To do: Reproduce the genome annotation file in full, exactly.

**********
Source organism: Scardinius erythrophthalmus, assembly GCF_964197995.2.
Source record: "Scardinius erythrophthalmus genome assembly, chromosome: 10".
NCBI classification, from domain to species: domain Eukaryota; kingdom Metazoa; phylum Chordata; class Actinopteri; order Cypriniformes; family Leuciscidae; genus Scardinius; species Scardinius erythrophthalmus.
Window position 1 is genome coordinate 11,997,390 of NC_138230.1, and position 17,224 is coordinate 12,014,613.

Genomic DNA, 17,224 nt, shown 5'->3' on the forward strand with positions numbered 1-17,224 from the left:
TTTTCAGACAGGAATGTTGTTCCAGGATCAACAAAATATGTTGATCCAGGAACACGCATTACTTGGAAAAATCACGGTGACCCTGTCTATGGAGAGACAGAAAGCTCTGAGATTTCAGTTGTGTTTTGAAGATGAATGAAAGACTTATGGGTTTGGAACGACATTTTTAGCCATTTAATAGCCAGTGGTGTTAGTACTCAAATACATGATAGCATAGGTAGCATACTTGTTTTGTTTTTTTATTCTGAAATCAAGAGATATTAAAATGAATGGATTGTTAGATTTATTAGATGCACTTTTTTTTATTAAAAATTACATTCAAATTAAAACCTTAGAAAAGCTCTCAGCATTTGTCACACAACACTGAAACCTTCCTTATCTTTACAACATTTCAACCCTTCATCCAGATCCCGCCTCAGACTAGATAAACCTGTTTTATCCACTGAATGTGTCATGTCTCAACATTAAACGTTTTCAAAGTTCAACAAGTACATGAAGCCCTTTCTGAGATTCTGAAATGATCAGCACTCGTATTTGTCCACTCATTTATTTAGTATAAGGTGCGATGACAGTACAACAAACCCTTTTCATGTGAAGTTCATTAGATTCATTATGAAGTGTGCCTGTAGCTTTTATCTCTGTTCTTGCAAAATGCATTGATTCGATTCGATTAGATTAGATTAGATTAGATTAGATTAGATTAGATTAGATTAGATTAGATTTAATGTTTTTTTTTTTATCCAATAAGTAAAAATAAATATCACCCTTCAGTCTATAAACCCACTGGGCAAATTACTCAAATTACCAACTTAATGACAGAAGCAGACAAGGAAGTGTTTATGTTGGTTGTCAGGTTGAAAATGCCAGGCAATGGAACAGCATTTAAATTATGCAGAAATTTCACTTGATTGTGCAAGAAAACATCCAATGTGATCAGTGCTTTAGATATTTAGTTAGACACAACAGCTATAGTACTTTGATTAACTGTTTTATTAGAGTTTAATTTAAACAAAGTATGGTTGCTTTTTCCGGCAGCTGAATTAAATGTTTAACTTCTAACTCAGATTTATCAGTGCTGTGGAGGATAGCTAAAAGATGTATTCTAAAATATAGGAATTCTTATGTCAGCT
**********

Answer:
Source organism: Scardinius erythrophthalmus, assembly GCF_964197995.2.
Source record: "Scardinius erythrophthalmus genome assembly, chromosome: 10".
NCBI classification, from domain to species: domain Eukaryota; kingdom Metazoa; phylum Chordata; class Actinopteri; order Cypriniformes; family Leuciscidae; genus Scardinius; species Scardinius erythrophthalmus.
Window position 1 is genome coordinate 11,997,390 of NC_138230.1, and position 17,224 is coordinate 12,014,613.

Genomic DNA, 17,224 nt, shown 5'->3' on the forward strand with positions numbered 1-17,224 from the left:
TTTTCAGACAGGAATGTTGTTCCAGGATCAACAAAATATGTTGATCCAGGAACACGCATTACTTGGAAAAATCACGGTGACCCTGTCTATGGAGAGACAGAAAGCTCTGAGATTTCAGTTGTGTTTTGAAGATGAATGAAAGACTTATGGGTTTGGAACGACATTTTTAGCCATTTAATAGCCAGTGGTGTTAGTACTCAAATACATGATAGCATAGGTAGCATACTTGTTTTGTTTTTTTATTCTGAAATCAAGAGATATTAAAATGAATGGATTGTTAGATTTATTAGATGCACTTTTTTTTATTAAAAATTACATTCAAATTAAAACCTTAGAAAAGCTCTCAGCATTTGTCACACAACACTGAAACCTTCCTTATCTTTACAACATTTCAACCCTTCATCCAGATCCCGCCTCAGACTAGATAAACCTGTTTTATCCACTGAATGTGTCATGTCTCAACATTAAACGTTTTCAAAGTTCAACAAGTACATGAAGCCCTTTCTGAGATTCTGAAATGATCAGCACTCGTATTTGTCCACTCATTTATTTAGTATAAGGTGCGATGACAGTACAACAAACCCTTTTCATGTGAAGTTCATTAGATTCATTATGAAGTGTGCCTGTAGCTTTTATCTCTGTTCTTGCAAAATGCATTGATTCGATTCGATTAGATTAGATTAGATTAGATTAGATTAGATTAGATTAGATTAGATTAGATTTAATGTTTTTTTTTTTATCCAATAAGTAAAAATAAATATCACCCTTCAGTCTATAAACCCACTGGGCAAATTACTCAAATTACCAACTTAATGACAGAAGCAGACAAGGAAGTGTTTATGTTGGTTGTCAGGTTGAAAATGCCAGGCAATGGAACAGCATTTAAATTATGCAGAAATTTCACTTGATTGTGCAAGAAAACATCCAATGTGATCAGTGCTTTAGATATTTAGTTAGACACAACAGCTATAGTACTTTGATTAACTGTTTTATTAGAGTTTAATTTAAACAAAGTATGGTTGCTTTTTCCGGCAGCTGAATTAAATGTTTAACTTCTAACTCAGATTTATCAGTGCTGTGGAGGATAGCTAAAAGATGTATTCTAAAATATAGGAATTCTTATGTCAGCT